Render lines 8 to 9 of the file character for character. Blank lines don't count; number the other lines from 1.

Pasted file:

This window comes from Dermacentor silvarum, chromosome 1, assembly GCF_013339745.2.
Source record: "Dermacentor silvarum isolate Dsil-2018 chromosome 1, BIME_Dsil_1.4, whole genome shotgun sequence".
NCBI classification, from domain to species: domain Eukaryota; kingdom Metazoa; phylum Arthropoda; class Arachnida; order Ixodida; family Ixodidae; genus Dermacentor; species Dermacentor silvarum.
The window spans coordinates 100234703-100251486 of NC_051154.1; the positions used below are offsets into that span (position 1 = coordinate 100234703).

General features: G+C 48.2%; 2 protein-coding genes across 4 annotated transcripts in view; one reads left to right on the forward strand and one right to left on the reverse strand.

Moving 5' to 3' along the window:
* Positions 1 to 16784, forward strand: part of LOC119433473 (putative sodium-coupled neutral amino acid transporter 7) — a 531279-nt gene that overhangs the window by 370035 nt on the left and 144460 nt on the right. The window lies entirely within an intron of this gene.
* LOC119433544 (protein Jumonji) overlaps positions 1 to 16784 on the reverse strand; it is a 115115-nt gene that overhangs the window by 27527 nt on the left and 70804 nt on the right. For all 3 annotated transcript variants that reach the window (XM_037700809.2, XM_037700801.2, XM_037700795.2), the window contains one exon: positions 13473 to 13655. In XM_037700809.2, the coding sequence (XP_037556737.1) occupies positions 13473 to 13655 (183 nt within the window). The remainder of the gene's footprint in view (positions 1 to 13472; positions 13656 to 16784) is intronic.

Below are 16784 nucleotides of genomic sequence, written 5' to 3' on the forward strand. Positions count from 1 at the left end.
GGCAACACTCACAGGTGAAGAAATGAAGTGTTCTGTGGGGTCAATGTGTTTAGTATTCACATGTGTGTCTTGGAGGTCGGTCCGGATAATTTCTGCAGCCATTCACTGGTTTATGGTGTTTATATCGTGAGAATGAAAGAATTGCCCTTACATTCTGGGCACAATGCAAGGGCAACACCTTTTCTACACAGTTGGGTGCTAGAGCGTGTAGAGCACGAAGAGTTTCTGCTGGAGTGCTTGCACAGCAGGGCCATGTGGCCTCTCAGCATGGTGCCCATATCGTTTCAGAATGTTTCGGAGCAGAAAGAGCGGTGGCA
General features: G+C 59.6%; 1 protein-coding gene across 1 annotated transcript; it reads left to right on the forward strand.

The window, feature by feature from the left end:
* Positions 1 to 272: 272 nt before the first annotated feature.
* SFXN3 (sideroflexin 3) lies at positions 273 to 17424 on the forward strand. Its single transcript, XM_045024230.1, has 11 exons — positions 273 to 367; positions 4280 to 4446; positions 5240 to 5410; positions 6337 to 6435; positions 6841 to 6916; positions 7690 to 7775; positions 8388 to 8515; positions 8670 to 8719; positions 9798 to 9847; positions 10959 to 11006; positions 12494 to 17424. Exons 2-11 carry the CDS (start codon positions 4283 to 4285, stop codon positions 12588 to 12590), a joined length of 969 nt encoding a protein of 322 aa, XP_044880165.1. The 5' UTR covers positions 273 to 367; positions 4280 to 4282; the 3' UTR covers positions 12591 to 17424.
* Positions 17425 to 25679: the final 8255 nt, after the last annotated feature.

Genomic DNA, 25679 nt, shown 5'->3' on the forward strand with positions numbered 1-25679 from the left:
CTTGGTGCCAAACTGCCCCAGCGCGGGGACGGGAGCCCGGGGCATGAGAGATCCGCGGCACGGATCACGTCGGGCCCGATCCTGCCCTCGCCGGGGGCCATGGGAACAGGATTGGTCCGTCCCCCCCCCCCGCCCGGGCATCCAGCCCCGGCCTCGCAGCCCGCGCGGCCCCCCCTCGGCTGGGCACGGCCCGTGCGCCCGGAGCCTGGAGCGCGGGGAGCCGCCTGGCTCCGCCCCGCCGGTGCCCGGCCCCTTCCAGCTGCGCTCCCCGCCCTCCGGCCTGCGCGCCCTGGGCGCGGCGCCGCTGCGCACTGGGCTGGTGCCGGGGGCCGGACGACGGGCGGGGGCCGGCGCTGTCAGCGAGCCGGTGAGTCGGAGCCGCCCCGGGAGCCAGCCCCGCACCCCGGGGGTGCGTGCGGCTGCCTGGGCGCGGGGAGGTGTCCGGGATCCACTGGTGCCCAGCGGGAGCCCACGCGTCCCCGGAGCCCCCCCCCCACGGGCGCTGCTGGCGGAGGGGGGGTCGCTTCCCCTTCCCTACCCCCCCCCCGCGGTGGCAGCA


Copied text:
* LOC119433544 (protein Jumonji) overlaps positions 1 to 16784 on the reverse strand; it is a 115115-nt gene that overhangs the window by 27527 nt on the left and 70804 nt on the right. For all 3 annotated transcript variants that reach the window (XM_037700809.2, XM_037700801.2, XM_037700795.2), the window contains one exon: positions 13473 to 13655. In XM_037700809.2, the coding sequence (XP_037556737.1) occupies positions 13473 to 13655 (183 nt within the window). The remainder of the gene's footprint in view (positions 1 to 13472; positions 13656 to 16784) is intronic.

Below are 16784 nucleotides of genomic sequence, written 5' to 3' on the forward strand. Positions count from 1 at the left end.